Judges keep CFK treason case alive
The treason case against former Foreign minister Héctor Timerman and former president Cristina Fernández de Kirchner, concerning the Memorandum of Understanding (MOU) with Iran, will continue, after an appeals court yesterday sided with Federal Judge Claudio Bonadio and denied a dismissal of charges request from his lawyers, who argued that their client was facing “double jeopardy.”
Timerman was named in the complaint filed by late AMIA special prosecutor Alberto Nisman which alleged that Timerman, Fernández de Kirchner, Kirchnerite lawmaker Andrés “Cuervo” Larroque and political activists Luis D’Elía and Fernando Esteche had conducted secret negotiations and agreed to cover up Iran’s alleged involvement in the 1994 bombing of the AMIA Jewish community centre in Buenos Aires.
Central to that accusation was the MOU. That case, and an attempt to re-open it, were dismissed twice by Federal Judge Daniel Rafecas and an appeals court on the grounds that there was no evidence of a crime and that the complaint showed several contradictions and irregularities. Yesterday, Prosecutor Germán Moldes appealed the decision by a separate Appeals court to not re-open the case.
Backing from the Appeals Court
Judges Martín Irurzun and E-duardo Farah yesterday ruled that the decision taken by Bonadio to not close his investigation into Timerman was appropriate, citing the gathering of new evidence by Bonadio and the early dismissal of the Nisman complaint.
The case has moved forward partially on the basis of a wiretap in which Timerman can be heard in a 2012 phone conversation with an AMIA official saying that he felt that the attack on the AMIA Jewish community centre had been orchestrated by Iran. The recordings were released in late 2015, after the Nisman complaint had made it through the court system and in late September they were dismissed by Judges Eduardo Freiler and Jorge Ballestero on the grounds that they were of dubious origin and simply stated the Argentine position concerning who was considered responsible for the bombing.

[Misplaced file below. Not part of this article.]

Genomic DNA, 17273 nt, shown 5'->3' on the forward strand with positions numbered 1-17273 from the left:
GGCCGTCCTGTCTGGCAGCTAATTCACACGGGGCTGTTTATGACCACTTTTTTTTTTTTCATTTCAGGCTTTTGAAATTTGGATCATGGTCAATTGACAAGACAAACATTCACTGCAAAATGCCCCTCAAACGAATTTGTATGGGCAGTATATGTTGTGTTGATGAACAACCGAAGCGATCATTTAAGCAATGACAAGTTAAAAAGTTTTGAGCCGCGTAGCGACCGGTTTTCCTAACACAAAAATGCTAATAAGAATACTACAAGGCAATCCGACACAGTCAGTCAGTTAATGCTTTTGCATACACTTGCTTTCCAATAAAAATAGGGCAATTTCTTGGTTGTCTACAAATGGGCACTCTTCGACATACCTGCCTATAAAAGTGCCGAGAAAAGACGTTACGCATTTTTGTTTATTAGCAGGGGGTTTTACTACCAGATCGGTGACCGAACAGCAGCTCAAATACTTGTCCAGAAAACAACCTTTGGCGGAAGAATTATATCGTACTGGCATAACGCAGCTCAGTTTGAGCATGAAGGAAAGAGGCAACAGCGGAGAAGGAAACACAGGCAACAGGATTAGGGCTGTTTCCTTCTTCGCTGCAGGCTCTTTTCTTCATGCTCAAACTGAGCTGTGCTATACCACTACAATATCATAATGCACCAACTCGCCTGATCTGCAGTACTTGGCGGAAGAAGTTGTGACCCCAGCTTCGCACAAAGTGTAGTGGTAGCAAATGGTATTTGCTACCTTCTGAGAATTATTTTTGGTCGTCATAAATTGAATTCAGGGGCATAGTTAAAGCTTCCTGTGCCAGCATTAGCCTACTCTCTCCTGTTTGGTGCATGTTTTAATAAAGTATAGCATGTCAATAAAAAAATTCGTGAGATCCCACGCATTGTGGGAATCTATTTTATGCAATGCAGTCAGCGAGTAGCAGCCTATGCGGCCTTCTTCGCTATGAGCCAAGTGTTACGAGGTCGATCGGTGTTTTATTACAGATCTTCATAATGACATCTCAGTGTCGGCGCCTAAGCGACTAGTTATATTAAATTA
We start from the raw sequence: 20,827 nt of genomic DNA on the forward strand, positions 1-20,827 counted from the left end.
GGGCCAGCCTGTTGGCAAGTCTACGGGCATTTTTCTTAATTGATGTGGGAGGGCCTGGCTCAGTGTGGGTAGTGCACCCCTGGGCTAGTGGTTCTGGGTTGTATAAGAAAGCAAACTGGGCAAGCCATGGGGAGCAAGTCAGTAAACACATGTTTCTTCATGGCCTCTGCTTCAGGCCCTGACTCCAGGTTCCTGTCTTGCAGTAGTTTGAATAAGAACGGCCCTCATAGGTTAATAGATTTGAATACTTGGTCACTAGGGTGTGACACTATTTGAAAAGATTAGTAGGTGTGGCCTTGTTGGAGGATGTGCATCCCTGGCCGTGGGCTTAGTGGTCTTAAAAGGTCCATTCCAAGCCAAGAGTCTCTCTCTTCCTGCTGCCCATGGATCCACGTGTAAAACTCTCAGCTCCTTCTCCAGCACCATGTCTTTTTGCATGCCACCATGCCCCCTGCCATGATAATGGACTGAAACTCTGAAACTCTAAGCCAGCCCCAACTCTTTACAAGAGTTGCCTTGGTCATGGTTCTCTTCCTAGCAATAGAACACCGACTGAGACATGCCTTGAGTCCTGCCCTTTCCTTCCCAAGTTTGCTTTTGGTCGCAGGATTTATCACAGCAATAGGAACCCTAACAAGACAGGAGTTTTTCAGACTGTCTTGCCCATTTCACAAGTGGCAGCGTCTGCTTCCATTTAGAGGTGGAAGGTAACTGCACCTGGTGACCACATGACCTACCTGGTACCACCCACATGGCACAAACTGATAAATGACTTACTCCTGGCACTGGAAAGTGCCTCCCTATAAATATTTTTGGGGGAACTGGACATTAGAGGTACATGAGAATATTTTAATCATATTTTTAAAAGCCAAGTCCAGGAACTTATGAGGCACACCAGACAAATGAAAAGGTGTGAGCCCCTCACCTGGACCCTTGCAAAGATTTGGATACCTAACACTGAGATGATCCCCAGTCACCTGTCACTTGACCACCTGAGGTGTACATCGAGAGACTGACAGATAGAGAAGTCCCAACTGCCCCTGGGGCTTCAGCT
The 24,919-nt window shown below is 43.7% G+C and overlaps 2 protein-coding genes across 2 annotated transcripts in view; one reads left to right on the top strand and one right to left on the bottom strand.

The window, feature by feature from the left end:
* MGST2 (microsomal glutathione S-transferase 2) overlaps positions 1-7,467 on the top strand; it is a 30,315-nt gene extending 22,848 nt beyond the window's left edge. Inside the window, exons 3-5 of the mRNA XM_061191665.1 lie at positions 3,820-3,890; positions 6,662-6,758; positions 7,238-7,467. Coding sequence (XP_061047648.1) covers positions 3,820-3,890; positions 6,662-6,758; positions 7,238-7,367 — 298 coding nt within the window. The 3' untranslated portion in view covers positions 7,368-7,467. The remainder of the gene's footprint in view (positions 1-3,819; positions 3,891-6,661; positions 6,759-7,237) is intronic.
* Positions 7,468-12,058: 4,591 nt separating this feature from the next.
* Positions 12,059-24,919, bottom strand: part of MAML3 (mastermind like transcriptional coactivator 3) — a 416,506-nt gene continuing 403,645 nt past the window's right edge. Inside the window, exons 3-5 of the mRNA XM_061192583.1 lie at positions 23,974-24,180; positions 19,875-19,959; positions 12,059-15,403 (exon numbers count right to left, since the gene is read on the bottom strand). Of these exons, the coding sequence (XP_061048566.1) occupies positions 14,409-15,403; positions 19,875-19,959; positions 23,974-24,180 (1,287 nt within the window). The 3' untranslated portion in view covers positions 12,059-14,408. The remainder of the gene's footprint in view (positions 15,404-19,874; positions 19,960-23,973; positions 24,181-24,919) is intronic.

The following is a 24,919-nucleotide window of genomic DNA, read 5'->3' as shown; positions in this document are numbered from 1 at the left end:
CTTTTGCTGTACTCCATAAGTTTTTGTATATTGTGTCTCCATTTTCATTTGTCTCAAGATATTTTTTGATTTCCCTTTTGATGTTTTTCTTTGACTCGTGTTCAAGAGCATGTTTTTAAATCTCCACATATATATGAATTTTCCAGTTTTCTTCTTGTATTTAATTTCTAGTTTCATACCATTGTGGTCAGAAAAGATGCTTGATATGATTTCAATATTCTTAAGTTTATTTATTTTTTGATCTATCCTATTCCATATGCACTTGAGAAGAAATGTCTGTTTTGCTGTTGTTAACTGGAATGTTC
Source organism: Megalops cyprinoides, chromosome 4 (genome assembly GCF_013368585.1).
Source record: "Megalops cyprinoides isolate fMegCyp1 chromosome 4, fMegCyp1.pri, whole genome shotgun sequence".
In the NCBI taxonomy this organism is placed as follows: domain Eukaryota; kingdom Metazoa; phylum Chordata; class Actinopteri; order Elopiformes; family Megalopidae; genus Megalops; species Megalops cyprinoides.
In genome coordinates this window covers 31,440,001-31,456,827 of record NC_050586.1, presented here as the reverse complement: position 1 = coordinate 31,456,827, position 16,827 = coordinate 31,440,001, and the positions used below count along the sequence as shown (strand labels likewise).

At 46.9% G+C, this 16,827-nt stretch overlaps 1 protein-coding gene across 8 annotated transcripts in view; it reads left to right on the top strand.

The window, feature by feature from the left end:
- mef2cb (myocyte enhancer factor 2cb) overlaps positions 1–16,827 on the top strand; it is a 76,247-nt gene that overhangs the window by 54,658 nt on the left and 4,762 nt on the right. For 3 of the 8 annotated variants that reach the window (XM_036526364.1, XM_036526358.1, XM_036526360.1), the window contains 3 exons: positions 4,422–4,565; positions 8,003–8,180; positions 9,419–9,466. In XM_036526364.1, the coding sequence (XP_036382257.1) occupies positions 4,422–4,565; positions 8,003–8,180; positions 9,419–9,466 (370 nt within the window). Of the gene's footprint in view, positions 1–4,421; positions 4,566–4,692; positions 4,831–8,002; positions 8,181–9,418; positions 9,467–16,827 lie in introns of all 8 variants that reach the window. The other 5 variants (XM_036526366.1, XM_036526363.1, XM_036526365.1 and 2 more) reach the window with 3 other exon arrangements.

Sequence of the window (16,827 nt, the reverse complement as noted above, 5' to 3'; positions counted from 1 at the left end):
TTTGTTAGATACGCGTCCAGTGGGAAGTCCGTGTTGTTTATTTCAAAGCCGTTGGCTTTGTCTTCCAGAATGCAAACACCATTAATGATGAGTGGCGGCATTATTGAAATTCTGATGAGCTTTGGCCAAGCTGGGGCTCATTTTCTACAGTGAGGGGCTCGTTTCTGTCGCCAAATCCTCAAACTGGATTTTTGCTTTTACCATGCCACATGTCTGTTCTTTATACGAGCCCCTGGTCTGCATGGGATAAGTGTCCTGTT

Bonadio has also summoned former Foreign ministers and diplomatic officials for testimony and has rejected requests from Timerman’s lawyers to close the case.
Irurzun recalled once again that “the dismissal and closing of cases are not definitive because they can be reopened — such as in this case — when there are elements or allegations that were not previously considered.” Noting that he had made this kind of statement before with regard to elements in the case previously, he added that “now there are more (elements) and of a different nature,” including the results of testimony given by former Foreign ministers Jorge Taiana and Rafael Bielsa, diplomatic officials Susana M. Ruíz Cerutti and Roberto García Moritán, as well as with journalists. García Moritán is understood to have told Bonadio that the MOU was designed to allow for impunity.
Bonadio has accepted that Luis Czyzewski and Mario Averbuch, fathers to two of the AMIA victims, be considered as plaintiffs in the case. As plaintiffs they have access to the investigation and can request measures be taken by the judge. In their request to Bonadio, lawyers for Czyzewski and Averbuch asked for the late AMIA special prosecutor Alberto Nisman’s complaint against the Fernández de Kirchner to be fully taken into consideration.
Concerning the problem of double jeopardy, Farah wrote that “it is up for debate — intensely and with varied arguments — about from which point on a person is exposed to the situation in which an investigation is opened and work is carried out to corroborate or not a hypothesis for an accusation. But here the matter is more simple. The complaint carried out by Prosecutor Nisman was dismissed ab initio, without any evidence measures being considered. Evidently, in such a scenario, there was no previous criminal investigation of Timerman nor even the risk of having to face an accusation and much less a conviction. The investigation request made by that prosecutor was ignored, in a decision that at the time I did not hesitate to consider illegal.”
In the decision issues yesterday both Irurzun and Farah said that Rafecas and Bonadio could settle the ongoing question over who should lead the case given the obvious links. Defence lawyers for Timerman had argued that no two judges should both rule on the same set of events, recalling language in the appeals court ruling that confirmed Rafecas’ decision not to open the Nisman complaint.
In keeping with his promise, Moldes yesterday filed an appeal with the Criminal Cassation Court against the decision by Freiler and Ballestero to confirm Rafecas’ decision not to re-open the Nisman investigation, arguing that the complaint had cost him his life.
Nisman was found dead on January 18, 2015, four days after he filed the complaint, and the courts have yet to rule whether his death was a homicide or a suicide.
Moldes, who has often criticized his colleagues in the court system, yesterday wrote that “one more time the concerted action by a judge in a lower court (Daniel Rafecas) and appeals court judges (Jorge Ballestero and Eduardo Freiler) have undermined a request for investigation filed by the prosecution (now also supported by the would-be plaintiffs) over one of the most serious events in recent Argentine history.”
Herald with DyN, Télam